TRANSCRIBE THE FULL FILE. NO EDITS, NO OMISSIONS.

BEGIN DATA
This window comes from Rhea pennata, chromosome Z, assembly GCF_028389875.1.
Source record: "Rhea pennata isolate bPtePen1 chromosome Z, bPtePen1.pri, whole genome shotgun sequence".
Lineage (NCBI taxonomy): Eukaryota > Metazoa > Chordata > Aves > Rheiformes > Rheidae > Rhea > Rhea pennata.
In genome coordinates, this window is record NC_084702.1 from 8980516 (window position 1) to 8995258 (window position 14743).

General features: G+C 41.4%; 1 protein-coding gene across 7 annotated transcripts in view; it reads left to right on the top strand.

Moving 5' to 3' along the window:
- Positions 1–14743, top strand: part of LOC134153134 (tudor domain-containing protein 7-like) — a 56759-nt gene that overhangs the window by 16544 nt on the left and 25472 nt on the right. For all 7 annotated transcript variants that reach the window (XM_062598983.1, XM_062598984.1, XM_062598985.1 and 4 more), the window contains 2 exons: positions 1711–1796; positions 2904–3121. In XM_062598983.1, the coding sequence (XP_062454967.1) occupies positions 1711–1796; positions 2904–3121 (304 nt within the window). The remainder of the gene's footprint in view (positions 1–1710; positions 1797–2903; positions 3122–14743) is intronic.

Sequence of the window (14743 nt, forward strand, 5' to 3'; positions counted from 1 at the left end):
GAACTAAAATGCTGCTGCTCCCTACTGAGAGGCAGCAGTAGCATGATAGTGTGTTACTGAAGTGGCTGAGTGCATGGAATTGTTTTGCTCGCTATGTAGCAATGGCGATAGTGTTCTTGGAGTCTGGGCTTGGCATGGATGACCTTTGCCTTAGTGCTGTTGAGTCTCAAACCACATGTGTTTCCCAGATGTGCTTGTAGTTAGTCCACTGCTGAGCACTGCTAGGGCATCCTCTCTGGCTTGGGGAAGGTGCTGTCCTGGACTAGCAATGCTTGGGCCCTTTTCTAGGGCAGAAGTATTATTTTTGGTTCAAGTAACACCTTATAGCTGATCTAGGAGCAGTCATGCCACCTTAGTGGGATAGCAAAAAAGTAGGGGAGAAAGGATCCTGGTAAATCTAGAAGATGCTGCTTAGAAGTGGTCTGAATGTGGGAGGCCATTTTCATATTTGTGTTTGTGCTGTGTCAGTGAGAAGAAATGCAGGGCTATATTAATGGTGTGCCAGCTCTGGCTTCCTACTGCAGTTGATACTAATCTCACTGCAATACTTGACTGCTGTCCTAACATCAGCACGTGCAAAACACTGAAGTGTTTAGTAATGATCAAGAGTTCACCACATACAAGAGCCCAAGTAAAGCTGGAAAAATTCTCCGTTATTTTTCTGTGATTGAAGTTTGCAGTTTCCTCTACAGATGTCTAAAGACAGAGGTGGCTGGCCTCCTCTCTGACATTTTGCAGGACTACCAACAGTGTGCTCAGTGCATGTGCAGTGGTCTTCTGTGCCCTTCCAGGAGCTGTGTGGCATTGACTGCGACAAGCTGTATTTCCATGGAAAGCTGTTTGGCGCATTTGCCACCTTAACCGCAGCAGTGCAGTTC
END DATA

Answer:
This window comes from Rhea pennata, chromosome Z, assembly GCF_028389875.1.
Source record: "Rhea pennata isolate bPtePen1 chromosome Z, bPtePen1.pri, whole genome shotgun sequence".
Lineage (NCBI taxonomy): Eukaryota > Metazoa > Chordata > Aves > Rheiformes > Rheidae > Rhea > Rhea pennata.
In genome coordinates, this window is record NC_084702.1 from 8980516 (window position 1) to 8995258 (window position 14743).

General features: G+C 41.4%; 1 protein-coding gene across 7 annotated transcripts in view; it reads left to right on the top strand.

Moving 5' to 3' along the window:
- Positions 1–14743, top strand: part of LOC134153134 (tudor domain-containing protein 7-like) — a 56759-nt gene that overhangs the window by 16544 nt on the left and 25472 nt on the right. For all 7 annotated transcript variants that reach the window (XM_062598983.1, XM_062598984.1, XM_062598985.1 and 4 more), the window contains 2 exons: positions 1711–1796; positions 2904–3121. In XM_062598983.1, the coding sequence (XP_062454967.1) occupies positions 1711–1796; positions 2904–3121 (304 nt within the window). The remainder of the gene's footprint in view (positions 1–1710; positions 1797–2903; positions 3122–14743) is intronic.

Sequence of the window (14743 nt, forward strand, 5' to 3'; positions counted from 1 at the left end):
GAACTAAAATGCTGCTGCTCCCTACTGAGAGGCAGCAGTAGCATGATAGTGTGTTACTGAAGTGGCTGAGTGCATGGAATTGTTTTGCTCGCTATGTAGCAATGGCGATAGTGTTCTTGGAGTCTGGGCTTGGCATGGATGACCTTTGCCTTAGTGCTGTTGAGTCTCAAACCACATGTGTTTCCCAGATGTGCTTGTAGTTAGTCCACTGCTGAGCACTGCTAGGGCATCCTCTCTGGCTTGGGGAAGGTGCTGTCCTGGACTAGCAATGCTTGGGCCCTTTTCTAGGGCAGAAGTATTATTTTTGGTTCAAGTAACACCTTATAGCTGATCTAGGAGCAGTCATGCCACCTTAGTGGGATAGCAAAAAAGTAGGGGAGAAAGGATCCTGGTAAATCTAGAAGATGCTGCTTAGAAGTGGTCTGAATGTGGGAGGCCATTTTCATATTTGTGTTTGTGCTGTGTCAGTGAGAAGAAATGCAGGGCTATATTAATGGTGTGCCAGCTCTGGCTTCCTACTGCAGTTGATACTAATCTCACTGCAATACTTGACTGCTGTCCTAACATCAGCACGTGCAAAACACTGAAGTGTTTAGTAATGATCAAGAGTTCACCACATACAAGAGCCCAAGTAAAGCTGGAAAAATTCTCCGTTATTTTTCTGTGATTGAAGTTTGCAGTTTCCTCTACAGATGTCTAAAGACAGAGGTGGCTGGCCTCCTCTCTGACATTTTGCAGGACTACCAACAGTGTGCTCAGTGCATGTGCAGTGGTCTTCTGTGCCCTTCCAGGAGCTGTGTGGCATTGACTGCGACAAGCTGTATTTCCATGGAAAGCTGTTTGGCGCATTTGCCACCTTAACCGCAGCAGTGCAGTTC